Friday, May 20, 2011

Five Things on a Friday - Strong Women

Occasionally strong women rather get the shaft from history. Their contemporaries may judge them and latter historians may assign the worst possible viewpoint to their motivations and actions. I'm not a radical feminist, but I do know that in a man's world, a woman is judged twice harshly. Never did I set out to do this, but lately I've read a lot of books written by female authors relooking at some of the famously strong women of history.

  1. Notorious Victoria: the life of Victoria Woodhull, uncensored by Mary Gabriel
    Before I picked up this book, I had never heard of Victoria Woodhull. She was one of the early suffragettes, was extremely successful with her sister on Wall Street as the first female brokers, edited a newspaper, and most impressively was the first woman to run for President of the United States. So why then do we remember her contemporaries Susan B. Anthony and Elizabeth Cady Stanton and not her? Well those aforementioned ladies at first hailed her as one of the leading lights of the suffragette movement, and then dropped all support for her. While she was campaigning for women's right to vote, she also campaigned for some more out-there ideals such as free love, workers rights (in the Karl Marx sense), and spiritualism. Previously she had worked as a medium and spiritualist. Those views were a little too far afield for the suffragettes who tended to be fairly straitlaced Christians. And so Woodhull was dropped from the suffragette movement and from most history books as anything but a footnote.

  2. Eleanor of Aquitaine: a life by Alison Weir
    Eleanor of Aquitaine was the richest and most important heiress of her day. By birth she controlled large areas, then by marriage she would be Queen of France and later Queen of England. Throughout her life she was a patron for artists and writers of her day as well as an accomplished politician. Never was she content to sit quietly in a corner doing needlework, but rather she actively participated in a crusade. Eventually she was imprisoned for her meddlesome ways, by her husband for encouraging her son to rebel against him. After his death, she ruled as regent for her children and continued to plan marriages, alliances, and other matters of state up until her death in her 80s.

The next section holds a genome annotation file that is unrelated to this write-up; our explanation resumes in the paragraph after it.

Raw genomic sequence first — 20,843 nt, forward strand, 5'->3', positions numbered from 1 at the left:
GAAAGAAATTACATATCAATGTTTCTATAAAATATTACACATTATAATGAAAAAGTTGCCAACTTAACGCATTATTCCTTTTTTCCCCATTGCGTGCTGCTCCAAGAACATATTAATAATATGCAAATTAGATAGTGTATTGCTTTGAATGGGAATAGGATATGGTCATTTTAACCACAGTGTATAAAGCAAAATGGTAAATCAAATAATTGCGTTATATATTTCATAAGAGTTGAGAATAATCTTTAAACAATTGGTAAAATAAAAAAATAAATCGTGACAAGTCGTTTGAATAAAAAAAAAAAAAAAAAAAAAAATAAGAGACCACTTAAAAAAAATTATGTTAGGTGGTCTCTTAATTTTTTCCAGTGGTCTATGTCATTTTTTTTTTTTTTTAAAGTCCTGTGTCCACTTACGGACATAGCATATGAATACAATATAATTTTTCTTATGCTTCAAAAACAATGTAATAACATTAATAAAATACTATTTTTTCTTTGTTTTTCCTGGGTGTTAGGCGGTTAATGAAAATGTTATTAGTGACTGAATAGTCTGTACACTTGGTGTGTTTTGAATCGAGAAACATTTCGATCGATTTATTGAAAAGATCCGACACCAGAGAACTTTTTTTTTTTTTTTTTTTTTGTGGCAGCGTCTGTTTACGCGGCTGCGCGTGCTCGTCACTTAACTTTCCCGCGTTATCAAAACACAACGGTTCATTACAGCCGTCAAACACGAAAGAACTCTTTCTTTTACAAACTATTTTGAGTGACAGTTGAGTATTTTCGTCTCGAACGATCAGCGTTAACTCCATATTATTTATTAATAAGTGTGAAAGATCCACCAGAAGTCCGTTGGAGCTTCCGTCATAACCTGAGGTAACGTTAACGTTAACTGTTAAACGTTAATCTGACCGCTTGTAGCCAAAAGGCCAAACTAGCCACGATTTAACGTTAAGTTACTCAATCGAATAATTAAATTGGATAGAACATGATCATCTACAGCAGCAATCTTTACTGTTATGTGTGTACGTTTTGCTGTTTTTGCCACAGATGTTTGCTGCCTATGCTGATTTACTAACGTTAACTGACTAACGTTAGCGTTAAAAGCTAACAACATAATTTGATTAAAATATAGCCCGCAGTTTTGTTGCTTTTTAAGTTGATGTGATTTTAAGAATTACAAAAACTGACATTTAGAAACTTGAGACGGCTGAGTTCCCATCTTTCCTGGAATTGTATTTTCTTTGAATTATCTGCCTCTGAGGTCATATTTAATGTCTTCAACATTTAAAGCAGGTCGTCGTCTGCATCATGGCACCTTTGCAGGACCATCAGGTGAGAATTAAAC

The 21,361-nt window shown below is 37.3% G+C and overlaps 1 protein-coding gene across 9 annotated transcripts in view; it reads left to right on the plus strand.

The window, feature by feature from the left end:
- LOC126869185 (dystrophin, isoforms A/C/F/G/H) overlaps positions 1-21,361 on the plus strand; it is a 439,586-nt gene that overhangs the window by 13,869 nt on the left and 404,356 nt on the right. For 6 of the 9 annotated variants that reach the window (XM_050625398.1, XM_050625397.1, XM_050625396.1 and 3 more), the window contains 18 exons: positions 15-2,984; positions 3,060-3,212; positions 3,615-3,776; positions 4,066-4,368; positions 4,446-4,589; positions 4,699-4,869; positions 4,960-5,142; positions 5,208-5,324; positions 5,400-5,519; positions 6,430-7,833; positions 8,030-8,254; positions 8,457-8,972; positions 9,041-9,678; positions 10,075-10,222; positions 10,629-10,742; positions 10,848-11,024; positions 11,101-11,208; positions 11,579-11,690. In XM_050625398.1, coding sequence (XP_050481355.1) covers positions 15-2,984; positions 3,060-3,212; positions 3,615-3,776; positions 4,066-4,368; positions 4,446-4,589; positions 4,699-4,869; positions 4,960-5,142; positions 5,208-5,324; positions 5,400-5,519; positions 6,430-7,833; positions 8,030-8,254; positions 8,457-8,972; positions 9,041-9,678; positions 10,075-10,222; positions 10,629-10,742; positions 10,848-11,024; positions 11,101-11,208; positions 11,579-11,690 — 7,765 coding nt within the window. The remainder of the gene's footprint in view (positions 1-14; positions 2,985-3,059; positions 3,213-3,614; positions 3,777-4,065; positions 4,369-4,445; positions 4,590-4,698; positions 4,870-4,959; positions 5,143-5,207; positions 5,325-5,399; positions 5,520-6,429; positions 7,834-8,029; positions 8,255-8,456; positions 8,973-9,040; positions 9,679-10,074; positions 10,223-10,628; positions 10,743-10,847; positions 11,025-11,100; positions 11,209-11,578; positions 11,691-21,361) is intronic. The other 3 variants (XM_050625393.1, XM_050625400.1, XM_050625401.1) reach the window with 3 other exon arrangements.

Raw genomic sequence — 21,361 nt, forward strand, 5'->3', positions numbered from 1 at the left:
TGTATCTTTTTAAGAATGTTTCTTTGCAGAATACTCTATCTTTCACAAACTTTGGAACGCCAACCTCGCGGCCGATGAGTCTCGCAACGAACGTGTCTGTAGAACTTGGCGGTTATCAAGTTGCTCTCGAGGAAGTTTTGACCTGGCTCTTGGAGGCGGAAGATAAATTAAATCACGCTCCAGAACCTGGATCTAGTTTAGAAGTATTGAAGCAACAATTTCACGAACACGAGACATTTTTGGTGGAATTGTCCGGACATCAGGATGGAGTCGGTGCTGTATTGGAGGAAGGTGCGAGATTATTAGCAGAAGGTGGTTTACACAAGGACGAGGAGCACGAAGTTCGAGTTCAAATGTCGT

3. Lucrezia Borgia: life, love, and death in Renaissance Italy by Sarah Bradford
    One of the most famous villains in history, or at least that's how we remember her. What's harder to see is the woman who was intelligent and capable, much at the mercy of her father's plays for power, and worked to turn situations she was thrust into to her advantage. However her name became forever linked with the worst abuses of power by her family, even those she was not involved with or had no control over. That is not to say that she wasn't ambitious for herself, only that she is not the pure evil her name has become a synonym for. Highly fascinating book, and subject. If you want to take the easy way out, Showtime has a new series following the Borgias, but I can't promise their portrayal will be balanced.

  4. Cleopatra: a life by Stacy Schiff
    Yes, I have mentioned this book before. I'm still reading it on my Nook, almost done, and still loving it. When you think about Cleopatra, words like temptress, seductress, beautiful come to mind. Perhaps what should spring to mind is politically astute, powerful, smart, ambitious, and doing her best in a desperate situation. Her history was written by those who defeated her in a culture that viewed women as political property to be traded in marriage not as able to rule. It is amazing to look at her story and think, she didn't seduce Caesar in a wanton play for power; she was trapped with him in a castle during a war, fighting for both their lives. They had a lot in common, it was inevitable. It's great to be able to toss out the Shakespeare, Elizabeth Taylor version of Cleopatra and see a real woman, not perfect, but doing her best and better than many of us would have done.

  5. East to the Dawn: the life of Amelia Earhart by Susan Butler
    Definitely not a vilified female, Amelia Earhart is the other extreme, she's been sainted in our cultural remembrance. However our common mythos about her is "daredevil pilot, flew a lot, broke some records, disappeared in the Pacific Ocean". That story, especially that ending, has overshadowed many other fantastic achievements in her lifetime. She was a dedicated social worker, spending much of her time with poor and immigrants. Earhart helped promote the idea of commercial aviation at a time when flying for travel was not considered feasible; without her we might not have the aviation travel industry as we know it. And of course who can forget her many feats in promoting the rights of women as pilots, including helping to found the 99s. I listened to this biography on audio and it completely changed my mind about Amelia Earhart. I would still put her on any hero/heroine list, but for completely different reasons.

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